April 15, 2002
OK. Here we go! Red Sox vs. Yankees! How did this one turn out?
First off, if we look at the pitcher’s box, we see that Derek Lowe got the start. He finished up the previous season in the pen, so we weren’t quite sure what to expect from him as a starter. (We’d all get a much better idea of what he can do in a couple weeks.)
The first inning just shows how much even the Sox were unsure about his abilities. After Rickey Henderson led the game off with a hit against Andy Pettitte, the Red Sox bunted him over. They wanted to score a run as soon as they could. It worked, to an extent, since Garciaparra followed with a double to score Henderson. Of course, Henderson probably would have scored on a double from first base too. That led to an unusual stretch of batters. Ramirez got an intentional walk. Clark reached on an error, allowing Hillenbrand to force in a run with a walk. Then, look at Varitek. He singled with the bases loaded, but doesn’t seem to have an RBI noted in the box. The answer lies in Hillenbrand’s box. “3-u” Varitek’s batted ball hit Hillenbrand as he was running to second. When that happens, Varitek is awarded a hit, Hillenbrand is out, and the rest of the runners return to their bags. What an annoying turn of events. When Nixon popped up to end the inning, it was a huge opportunity wasted.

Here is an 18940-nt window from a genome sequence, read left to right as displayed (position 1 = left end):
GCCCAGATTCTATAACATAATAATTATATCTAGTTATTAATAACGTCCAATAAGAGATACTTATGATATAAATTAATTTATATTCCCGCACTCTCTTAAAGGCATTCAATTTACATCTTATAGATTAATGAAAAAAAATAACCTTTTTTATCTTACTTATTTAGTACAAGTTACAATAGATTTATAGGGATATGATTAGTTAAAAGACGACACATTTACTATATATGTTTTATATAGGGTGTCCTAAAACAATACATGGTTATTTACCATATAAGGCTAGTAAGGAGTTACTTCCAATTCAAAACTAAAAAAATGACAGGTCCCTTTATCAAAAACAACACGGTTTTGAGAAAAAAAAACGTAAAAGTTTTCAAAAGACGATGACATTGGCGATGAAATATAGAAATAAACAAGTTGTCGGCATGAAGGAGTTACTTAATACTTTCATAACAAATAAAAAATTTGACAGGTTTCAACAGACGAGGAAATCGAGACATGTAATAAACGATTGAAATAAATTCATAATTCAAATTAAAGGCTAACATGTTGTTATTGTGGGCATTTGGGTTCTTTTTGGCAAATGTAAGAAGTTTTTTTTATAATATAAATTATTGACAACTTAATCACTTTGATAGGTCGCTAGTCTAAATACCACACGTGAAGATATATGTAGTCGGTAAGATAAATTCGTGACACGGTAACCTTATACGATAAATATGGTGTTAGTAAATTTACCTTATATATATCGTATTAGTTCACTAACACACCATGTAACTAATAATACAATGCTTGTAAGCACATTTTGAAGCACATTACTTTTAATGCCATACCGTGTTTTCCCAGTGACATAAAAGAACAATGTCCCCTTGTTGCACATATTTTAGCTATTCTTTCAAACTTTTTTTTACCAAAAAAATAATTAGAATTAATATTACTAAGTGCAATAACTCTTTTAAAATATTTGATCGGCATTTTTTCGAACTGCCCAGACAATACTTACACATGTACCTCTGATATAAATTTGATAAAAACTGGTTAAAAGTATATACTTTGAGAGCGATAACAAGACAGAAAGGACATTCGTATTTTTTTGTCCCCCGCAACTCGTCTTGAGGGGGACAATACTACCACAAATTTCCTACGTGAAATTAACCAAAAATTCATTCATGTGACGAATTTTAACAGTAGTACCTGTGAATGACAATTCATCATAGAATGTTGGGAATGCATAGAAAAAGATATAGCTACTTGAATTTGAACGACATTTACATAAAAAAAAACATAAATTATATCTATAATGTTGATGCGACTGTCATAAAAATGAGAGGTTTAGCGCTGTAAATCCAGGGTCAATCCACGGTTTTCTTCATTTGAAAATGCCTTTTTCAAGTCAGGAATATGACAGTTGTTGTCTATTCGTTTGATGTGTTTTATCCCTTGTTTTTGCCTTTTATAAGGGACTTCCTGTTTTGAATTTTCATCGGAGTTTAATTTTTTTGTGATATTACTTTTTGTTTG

Thankfully, Lowe made those two runs stick as he held the Yankees to one run over his seven innings. Even a tough inning from Rich Garces wasn’t enough to let New York back into the game. Urbina wasn’t perfect, but he closed the door when he needed to.
The hero of the game? I have to give it to Hillenbrand. Even though he was unable to get out of the way of Varitek’s ball. He did drive in two runs, and scored another. His double in the fifth was especially key, since the Yanks had just cut the lead in half the previous inning. It gave the Sox the cushion they would need to win the game.
The goat? I’m going to give it to Ramirez, since he went hitless. Although, to be fair, he was intentionally walked twice in the game, which limited the damage he could do himself. You still want to see more from your clean-up hitter in a big game.
But it didn’t matter in the end. Derek Lowe pitched a gem. The offense did just enough, and the Sox prevailed.
And the scorecard shows how it happened.